Location: Cemeti – Institute for Art and Society
Date: September 21, 2018
In this talk, artist Arahmaiani will share her experience of working with the community of Lab, a village located on the Tibetan Plateau. The Tibetan Plateau is a vulnerable site where climate change is urgently felt: it not only has the richest biodiversity in the world, it is also referred to as the “Water Tower” of Asia as more than 2 million people live of the water that rises in it, plus it is known as the “Third Pole” or one of the largest ice fields on the planet. Melting glaciers and permafrost cause local floods and mudflows, while a vision of the plateau drying up in 2030 looms as a very real possibility.
Since her first encounter with the village of Lab in 2010, when Arahmaiani travelled to Tibet to support victims of the earthquake that had just struck, her relationship with both the place, its rich and sensitive ecology and its community has deepened. During the past years, Arahmaiani has collaborated with monks of the Lab Monastry and the local community. They started projects focussing on garbage and recycling; planting thousands of poplar and pine trees; reviving organic farming, nomadic culture and lifestyles, as well as water management. Throughout this period, they managed to bring 16 local villages together to join the effort. Since 2015 they receive support from the Chinese government. In the next phase, they will focus on environment and health education for children and youth, sourcing carbon free energy and generating community income.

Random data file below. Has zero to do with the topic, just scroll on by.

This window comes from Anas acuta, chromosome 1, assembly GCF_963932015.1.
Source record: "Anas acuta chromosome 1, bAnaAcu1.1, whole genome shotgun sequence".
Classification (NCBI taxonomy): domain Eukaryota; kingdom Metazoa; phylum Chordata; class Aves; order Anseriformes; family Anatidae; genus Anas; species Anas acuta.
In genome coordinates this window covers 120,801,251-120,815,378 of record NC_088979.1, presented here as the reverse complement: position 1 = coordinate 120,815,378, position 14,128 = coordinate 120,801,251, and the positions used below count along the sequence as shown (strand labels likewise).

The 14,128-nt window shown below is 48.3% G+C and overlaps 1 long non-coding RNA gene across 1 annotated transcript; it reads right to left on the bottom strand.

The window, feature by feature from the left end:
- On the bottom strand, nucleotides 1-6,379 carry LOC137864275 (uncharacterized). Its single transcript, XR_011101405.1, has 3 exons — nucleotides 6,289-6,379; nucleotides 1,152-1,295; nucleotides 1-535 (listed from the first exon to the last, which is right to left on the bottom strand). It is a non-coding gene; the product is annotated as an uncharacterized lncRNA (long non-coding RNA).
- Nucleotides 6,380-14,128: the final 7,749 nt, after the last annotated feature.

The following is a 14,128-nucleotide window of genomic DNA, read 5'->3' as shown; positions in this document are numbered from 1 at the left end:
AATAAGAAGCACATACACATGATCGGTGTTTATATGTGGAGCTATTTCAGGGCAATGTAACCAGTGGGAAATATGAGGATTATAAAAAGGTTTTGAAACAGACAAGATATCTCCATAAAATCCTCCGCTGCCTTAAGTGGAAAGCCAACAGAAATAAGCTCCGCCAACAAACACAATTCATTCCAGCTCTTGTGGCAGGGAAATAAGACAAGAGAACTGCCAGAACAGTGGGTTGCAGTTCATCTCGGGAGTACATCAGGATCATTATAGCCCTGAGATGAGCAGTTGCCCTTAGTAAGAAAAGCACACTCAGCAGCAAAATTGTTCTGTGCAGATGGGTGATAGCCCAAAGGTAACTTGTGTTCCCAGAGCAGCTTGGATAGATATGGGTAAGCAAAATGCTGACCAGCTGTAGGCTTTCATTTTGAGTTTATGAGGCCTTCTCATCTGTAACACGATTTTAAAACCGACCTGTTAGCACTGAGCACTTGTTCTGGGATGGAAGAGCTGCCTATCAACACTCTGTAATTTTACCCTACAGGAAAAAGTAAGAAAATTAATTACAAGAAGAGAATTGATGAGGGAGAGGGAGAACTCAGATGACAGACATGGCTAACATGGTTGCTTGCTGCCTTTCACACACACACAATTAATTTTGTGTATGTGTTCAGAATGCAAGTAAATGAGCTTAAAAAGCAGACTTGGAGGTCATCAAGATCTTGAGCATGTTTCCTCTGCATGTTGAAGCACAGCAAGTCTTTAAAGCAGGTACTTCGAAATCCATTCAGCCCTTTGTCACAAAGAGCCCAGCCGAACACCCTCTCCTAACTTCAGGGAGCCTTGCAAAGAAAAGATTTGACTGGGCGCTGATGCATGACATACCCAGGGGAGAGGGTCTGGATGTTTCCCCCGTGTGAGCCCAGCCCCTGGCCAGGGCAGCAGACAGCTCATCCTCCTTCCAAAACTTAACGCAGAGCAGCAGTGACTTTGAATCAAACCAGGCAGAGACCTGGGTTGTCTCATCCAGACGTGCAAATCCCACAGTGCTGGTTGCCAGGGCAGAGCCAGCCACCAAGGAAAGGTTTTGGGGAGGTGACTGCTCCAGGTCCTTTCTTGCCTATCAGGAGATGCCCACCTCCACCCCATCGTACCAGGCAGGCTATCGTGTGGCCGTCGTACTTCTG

In this talk, Arahmaiani will reflect on the process of this long-term, collective project, its local and global implications, connections with Javanese history and culture as well as on her own position as an artist, activist and nomad. We hope you can join us!
This event is part of our ongoing program thread Bodies of Power/Power for Bodies, which aims to create a platform to support the praxis of artists and groups who are invested in rethinking the civic of art.
Arahmaiani is an artist based in Yogyakarta who focuses on contemporary politics, violence, critique of capital, the female body, environmentalism, religion, often using her own body as a way to engage with these issues. Although mostly known for her performance works, Arahmaiani has also been engaging over longer term, often many years, with a variety of communities. For instance by fostering greater environmental consciousness through an array of ongoing community projects with Buddhist monks and villagers in the Tibetan plateau region, amongst others. (Visit www.en.wikipedia.org/wiki/Arahmaiani).